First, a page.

Elements of a Good Psychiatric Evaluation
Here is what good psychiatrists should cover in an initial evaluation.
Posted May 15, 2020
I'm going to take a break from my usual discussions about personality and relationship issues in order to discuss a difficulty patients may run into if they seek help from an M.D. psychiatrist.
Due to a proliferation of business people and insurers with no medical education telling doctors how to practice medicine, and drug-company ambassadors called Key Opinion Leaders, there has of late been an explosion of adult psychiatrists taking various shortcuts. This, in turn, has led to an explosion of misdiagnoses and the prescription of inappropriate medications.
If you think you might need psychiatric medications, here's the minimum of what the doctors should cover in a good evaluation. If they do not, it may be best to find another psychiatrist.
1. They should spend at least 45 minutes to an hour in the initial interview.
2. When asking about your symptoms, they should pin you down as to exactly when and in which social circumstances you experience them. To be relevant to any diagnosis, all symptoms should be present at the same time and significantly affect you over more than just short periods.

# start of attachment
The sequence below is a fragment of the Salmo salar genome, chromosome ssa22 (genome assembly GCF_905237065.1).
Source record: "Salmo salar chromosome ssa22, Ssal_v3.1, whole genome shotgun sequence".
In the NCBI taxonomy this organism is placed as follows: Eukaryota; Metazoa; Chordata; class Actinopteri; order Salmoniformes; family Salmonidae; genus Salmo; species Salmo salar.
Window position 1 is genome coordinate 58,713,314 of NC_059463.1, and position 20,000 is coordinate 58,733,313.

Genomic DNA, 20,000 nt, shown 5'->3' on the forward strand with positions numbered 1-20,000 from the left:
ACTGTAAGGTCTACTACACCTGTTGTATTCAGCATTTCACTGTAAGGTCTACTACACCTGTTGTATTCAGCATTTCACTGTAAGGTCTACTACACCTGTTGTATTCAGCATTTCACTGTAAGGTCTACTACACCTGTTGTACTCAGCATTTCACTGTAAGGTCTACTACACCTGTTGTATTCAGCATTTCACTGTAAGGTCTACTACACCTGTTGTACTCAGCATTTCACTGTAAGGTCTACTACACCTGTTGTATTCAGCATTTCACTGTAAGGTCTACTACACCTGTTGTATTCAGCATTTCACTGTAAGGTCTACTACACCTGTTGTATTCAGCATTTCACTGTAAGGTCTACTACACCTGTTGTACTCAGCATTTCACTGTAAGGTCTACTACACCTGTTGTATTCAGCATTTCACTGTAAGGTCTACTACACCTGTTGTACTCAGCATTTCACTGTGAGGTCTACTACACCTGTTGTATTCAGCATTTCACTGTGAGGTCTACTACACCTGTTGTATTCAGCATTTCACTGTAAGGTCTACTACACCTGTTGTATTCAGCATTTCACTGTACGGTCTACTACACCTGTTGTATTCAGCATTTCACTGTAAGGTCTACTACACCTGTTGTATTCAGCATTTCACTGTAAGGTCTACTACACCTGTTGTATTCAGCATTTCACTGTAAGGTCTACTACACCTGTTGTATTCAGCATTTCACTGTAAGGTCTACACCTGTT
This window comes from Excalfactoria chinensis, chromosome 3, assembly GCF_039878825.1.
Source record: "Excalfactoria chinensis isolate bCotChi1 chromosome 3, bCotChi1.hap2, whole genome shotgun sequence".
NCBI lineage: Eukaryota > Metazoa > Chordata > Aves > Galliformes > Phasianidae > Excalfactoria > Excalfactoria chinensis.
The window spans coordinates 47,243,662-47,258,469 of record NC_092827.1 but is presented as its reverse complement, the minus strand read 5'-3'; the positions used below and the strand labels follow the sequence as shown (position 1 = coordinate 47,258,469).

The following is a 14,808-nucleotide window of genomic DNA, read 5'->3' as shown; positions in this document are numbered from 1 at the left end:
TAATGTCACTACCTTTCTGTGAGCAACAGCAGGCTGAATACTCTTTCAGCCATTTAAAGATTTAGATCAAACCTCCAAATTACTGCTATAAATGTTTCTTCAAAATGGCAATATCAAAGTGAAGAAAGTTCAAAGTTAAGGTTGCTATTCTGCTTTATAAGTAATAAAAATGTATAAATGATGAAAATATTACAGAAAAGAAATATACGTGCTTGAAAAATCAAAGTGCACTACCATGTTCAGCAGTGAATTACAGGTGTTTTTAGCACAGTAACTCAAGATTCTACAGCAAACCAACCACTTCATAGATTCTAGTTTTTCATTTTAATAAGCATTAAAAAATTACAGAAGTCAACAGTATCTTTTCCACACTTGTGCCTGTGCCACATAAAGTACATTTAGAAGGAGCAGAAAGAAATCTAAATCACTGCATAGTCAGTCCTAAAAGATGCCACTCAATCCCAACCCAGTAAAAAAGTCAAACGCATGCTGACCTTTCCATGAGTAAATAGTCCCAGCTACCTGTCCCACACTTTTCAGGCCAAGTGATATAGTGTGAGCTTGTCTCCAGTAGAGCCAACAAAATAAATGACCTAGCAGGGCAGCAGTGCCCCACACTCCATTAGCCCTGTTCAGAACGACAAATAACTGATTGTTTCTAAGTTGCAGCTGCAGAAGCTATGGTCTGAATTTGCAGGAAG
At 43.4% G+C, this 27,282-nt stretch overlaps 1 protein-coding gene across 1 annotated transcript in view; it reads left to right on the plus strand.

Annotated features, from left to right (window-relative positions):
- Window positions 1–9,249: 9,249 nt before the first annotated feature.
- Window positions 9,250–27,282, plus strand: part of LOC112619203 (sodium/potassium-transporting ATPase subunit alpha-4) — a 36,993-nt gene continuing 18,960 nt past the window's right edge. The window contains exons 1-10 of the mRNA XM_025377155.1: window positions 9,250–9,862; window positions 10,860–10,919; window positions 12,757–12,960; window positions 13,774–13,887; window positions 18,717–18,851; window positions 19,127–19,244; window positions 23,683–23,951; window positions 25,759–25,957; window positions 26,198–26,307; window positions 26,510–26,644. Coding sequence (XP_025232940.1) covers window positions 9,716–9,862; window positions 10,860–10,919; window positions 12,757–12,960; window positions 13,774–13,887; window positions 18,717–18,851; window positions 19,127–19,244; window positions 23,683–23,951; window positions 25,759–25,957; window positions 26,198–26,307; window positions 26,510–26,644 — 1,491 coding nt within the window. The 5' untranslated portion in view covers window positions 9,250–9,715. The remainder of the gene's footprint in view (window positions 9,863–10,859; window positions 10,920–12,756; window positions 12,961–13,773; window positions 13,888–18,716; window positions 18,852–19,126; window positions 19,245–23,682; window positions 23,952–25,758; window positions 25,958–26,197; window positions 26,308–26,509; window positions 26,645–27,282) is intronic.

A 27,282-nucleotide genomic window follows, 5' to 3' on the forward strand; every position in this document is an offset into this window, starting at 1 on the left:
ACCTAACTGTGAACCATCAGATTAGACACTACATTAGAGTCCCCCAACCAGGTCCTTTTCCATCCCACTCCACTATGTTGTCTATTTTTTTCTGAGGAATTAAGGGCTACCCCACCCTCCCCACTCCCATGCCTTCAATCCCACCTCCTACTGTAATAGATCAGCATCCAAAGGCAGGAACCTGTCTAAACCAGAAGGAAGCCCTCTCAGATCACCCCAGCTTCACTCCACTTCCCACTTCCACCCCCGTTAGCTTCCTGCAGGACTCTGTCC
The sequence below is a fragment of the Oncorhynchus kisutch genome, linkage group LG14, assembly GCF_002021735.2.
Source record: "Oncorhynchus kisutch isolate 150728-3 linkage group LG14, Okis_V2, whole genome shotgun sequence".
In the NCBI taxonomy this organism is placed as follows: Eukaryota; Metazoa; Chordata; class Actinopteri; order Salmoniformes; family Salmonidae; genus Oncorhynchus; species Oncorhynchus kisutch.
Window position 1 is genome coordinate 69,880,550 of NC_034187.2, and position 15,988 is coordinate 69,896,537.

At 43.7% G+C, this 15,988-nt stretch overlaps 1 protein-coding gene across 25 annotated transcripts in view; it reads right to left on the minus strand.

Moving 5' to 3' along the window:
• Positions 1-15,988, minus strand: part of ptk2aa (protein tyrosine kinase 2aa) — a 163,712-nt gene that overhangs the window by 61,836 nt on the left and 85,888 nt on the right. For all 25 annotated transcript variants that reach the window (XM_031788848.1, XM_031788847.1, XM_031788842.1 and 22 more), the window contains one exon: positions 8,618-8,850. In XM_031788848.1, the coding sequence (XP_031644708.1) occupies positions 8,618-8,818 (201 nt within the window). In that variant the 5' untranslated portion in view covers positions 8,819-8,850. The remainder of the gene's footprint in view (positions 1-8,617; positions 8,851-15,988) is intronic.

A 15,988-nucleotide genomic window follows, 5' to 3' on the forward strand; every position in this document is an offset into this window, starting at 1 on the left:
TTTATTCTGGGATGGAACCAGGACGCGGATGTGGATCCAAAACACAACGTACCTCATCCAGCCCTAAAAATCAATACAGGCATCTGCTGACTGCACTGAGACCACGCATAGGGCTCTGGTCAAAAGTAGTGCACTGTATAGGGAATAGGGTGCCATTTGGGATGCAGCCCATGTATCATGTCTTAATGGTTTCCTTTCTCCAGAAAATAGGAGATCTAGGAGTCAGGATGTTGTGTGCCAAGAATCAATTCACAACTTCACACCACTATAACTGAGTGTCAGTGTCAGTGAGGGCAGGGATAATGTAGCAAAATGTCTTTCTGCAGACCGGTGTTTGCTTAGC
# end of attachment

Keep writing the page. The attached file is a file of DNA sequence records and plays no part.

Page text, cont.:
Major mood disorders such as true major depression and mania are grossly over-diagnosed nowadays. The symptoms of these disorders are pervasive: you have to have them nearly all day nearly every day no matter what else is going on in your environment. Major depressive episodes need to last for at least two weeks straight, while mania requires a whole week. While these “duration” criteria are arbitrary, they were put in the diagnostic criteria to distinguish major mood disorders from emotional reactions to purely environmental changes or relationship problems.
During a major mood disorder episode, your reactions to everyday stress should also be completely different from your usual, baseline reactions (how you react to your environment when you are not in a mood episode). They should also be out of character for you—Jeckyl and Hyde territory.
Stressors can trigger a new mood episode, but once episodes happen, they take on a life of their own.
3. The doctor should do a psychiatric "review of systems" to ask questions to rule out (at the minimum) a history of mania, substance abuse, panic attacks, OCD, and self-injurious behavior.
They should ask you about whether there is a family history (among blood relatives, not adoptive relatives) of psychiatric problems or substance abuse.
In particular, panic attack symptoms are often ignored or falsely classified as symptoms of a mood disorder.
4. They should take a complete social history covering your family constellation, parental behavior, any parental divorces and subsequent marriages, any history of abuse or neglect, how far you went in school, and a complete history of your employment and relationships.